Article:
We had hoped to finish today with another ‘hummer session’ but as we were some distance from asphalt and storms were once again gathering, we thought it best to retreat to one of Marlon’s 2002 discoveries, along BA-052, so that if and when the heavens opened we would not find ourselves in too much of a mudslide. Again, the hummer exercise ended in frustration. Light was not good enough for photography and the hummers thought that it was too dark for flying as well, at least they gave the area I had selected a wide berth. I did experiment with setting up my cam-corder on Cliff’s mini tri-pod and have not yet checked the result, but expect that I have about 45 minutes of a movie of two Melos with four flowers between them, with the soundtrack of traffic passing on the near by BA-052 and the four of us shouting ‘Any luck as yet?’ to each other. That film clip could win an art price for one of the most boring films to date, but could fill the first part of a talk when I get back to the UK, to take us up to the coffee break.

John, who is particularly keen on Melocactus, had a great day, felt excited at being part of a team discovering new things, standing knee deep in his favourite plants and to cap it all, enjoying an hour of his favourite Frankie Valli & The Four Seasons on my ‘cactus trip jukebox’! Life can’t get much better than this.

We’ll try again tomorrow.

The heavens did open up, but not until we were safely back in the hotel.

Wednesday, 6 January – around Irecê

Marlon had given us the morning off, so that we could all catch up with ‘admin’ matters, such as copying GPS data from the metadata of my pictures into Google Earth and into my Stops Database, chatting with Angie and watching England in the snow on Brazilian Breakfast TV.

It was a wonderful sunny morning and between these activities we sat around the swimming pool and watched bikini clad ladies float up an down in the pool, it being too hot for any serious swimming.

Around 13:00 we left for the Melocactus azureus type locality at Jussara, where, from c. 15:00 hours, the flowers would be open and attract hummingbirds to come and feast on the nectar.

So, are you sitting comfortably for the Hummer Show?


As we turned out of the hotel car park we noticed some huge showers build up. Great. Nice dramatic skies again. Instead the skies opened right above our site (S1665) and we stayed in the car for a brief spell hoping that things would ease up. In the mean time, the village kids had recognised ‘Uncle Marlon’ from two previous visits, one with the CSSA Convention trip and one with a party of Americans and French cactophiles, both in 2008. On those occasions they had been given biscuits and had helped Marlon to collect some Melocactus fruits.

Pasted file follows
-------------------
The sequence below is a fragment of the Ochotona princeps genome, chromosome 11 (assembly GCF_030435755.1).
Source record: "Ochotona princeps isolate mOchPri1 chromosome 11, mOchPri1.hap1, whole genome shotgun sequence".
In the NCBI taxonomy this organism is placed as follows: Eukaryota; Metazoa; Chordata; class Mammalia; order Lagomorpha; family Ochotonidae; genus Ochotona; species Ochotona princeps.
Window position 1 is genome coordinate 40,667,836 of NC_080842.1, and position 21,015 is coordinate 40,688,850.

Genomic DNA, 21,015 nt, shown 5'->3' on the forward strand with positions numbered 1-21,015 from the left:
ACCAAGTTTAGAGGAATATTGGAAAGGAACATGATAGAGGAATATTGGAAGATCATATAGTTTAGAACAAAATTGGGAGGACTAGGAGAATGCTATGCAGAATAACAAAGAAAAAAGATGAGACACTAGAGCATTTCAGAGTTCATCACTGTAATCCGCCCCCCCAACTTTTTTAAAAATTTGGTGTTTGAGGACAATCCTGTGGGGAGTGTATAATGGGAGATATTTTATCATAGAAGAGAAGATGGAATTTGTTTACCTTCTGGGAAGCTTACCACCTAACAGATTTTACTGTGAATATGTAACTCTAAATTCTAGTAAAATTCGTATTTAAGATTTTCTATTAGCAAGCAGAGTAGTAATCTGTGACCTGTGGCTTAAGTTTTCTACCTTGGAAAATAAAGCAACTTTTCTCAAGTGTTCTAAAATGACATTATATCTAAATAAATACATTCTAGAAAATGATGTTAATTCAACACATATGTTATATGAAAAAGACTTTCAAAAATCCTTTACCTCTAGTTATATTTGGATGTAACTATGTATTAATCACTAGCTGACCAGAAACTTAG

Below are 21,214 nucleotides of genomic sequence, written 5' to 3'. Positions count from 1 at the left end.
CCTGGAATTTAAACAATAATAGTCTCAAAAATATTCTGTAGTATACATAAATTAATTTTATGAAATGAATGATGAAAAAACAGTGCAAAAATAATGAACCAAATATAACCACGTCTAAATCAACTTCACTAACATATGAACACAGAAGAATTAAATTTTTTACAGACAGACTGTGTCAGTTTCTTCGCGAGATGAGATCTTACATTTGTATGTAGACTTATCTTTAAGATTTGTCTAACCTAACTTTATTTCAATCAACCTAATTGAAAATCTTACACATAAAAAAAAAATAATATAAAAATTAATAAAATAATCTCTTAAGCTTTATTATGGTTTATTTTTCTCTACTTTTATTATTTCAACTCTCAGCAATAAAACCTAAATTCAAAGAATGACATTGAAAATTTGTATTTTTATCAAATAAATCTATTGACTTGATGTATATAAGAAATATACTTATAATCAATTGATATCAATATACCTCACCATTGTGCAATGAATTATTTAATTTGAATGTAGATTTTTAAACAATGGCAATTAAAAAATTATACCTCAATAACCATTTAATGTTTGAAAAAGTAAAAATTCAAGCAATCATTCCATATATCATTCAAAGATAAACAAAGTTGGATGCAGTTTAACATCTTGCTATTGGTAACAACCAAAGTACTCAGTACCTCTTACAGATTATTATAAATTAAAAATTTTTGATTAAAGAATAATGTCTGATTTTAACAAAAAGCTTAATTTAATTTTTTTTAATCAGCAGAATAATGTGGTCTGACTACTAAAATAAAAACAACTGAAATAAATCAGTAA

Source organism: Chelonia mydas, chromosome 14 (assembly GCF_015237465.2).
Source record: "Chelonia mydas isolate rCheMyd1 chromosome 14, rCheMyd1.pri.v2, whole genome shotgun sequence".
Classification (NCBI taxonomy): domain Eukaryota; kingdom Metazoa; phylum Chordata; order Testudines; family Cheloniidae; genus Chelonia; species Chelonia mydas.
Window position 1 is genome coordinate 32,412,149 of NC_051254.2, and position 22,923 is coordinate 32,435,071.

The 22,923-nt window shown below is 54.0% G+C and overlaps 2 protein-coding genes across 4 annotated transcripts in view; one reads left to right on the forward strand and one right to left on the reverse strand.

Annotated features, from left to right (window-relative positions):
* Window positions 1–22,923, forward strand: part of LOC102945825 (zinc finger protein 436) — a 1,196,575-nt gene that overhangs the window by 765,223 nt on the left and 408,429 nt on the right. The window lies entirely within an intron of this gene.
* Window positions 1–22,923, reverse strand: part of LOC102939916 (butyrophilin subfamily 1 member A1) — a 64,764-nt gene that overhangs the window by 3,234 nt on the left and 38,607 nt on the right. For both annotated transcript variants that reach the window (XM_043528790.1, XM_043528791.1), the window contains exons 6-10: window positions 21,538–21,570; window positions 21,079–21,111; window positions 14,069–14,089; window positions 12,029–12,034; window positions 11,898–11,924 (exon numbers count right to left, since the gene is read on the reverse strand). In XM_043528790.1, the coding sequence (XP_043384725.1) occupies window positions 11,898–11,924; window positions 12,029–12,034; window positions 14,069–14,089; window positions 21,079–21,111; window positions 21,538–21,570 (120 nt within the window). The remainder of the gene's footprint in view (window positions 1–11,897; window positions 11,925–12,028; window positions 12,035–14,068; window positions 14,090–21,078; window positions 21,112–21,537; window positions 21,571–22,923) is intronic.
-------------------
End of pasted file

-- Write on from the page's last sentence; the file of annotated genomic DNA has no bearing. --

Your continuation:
Marlon acted as decoy for the kids, allowing the three of us to get on with taking pictures of cacti in the rain. They are not what I had expected but I’m still very pleased with the unusual pictures of Melocacti in water.

It was not a long stop and we decided to try our luck doing some exploring along BA-805, past Pres. Dutra and ended up at Uibai, where we followed a track to the Balneário do Brejo, parked the car (S1666) and continued on foot. Very soon, Marlon had spotted something unusual between the shrubs: Facheiroa ulei, previously only reported from its type locality but here, and a few days ago, at two new areas, suggesting quite a wide distribution range.

Again, clouds threatened and we drove back to the hotel, stopping from time to time for some photos of clouds before we enjoyed a free car wash.

Sometime things don’t work out the way that you had expected, but we still had a great day!

Tuesday, 5 January – Umburanas to Irecê

As we approached Irecê, our home for the next few nights, the sign along BA-052 read ‘Salvador – 480 km’ It was the first time that I realised that these 12 weeks of travel are coming to an end. Today, next week, we’ll arrive back at Heathrow Airport. Angie tells me to expect to step out in 40 cm of snow. Sounds quite nice as a way to cool down from the 30 C we are enjoying here, but I bet that the novelty will wear off quickly!

A quick review of yesterday’s 400 or so pics of Melocacti and hummers was a little disappointing. Plenty were ‘shot’ but sadly none were as razor sharp as I had hoped for. Technique will be adjusted tomorrow when we have another opportunity at the Melocactus azureus type locality. Yesterday there were just too many Melos and too many hummers and the secret is to concentrate on just 3-4 plants close together and let rip with a burst of shots when the hummer comes in. Tomorrow will tell.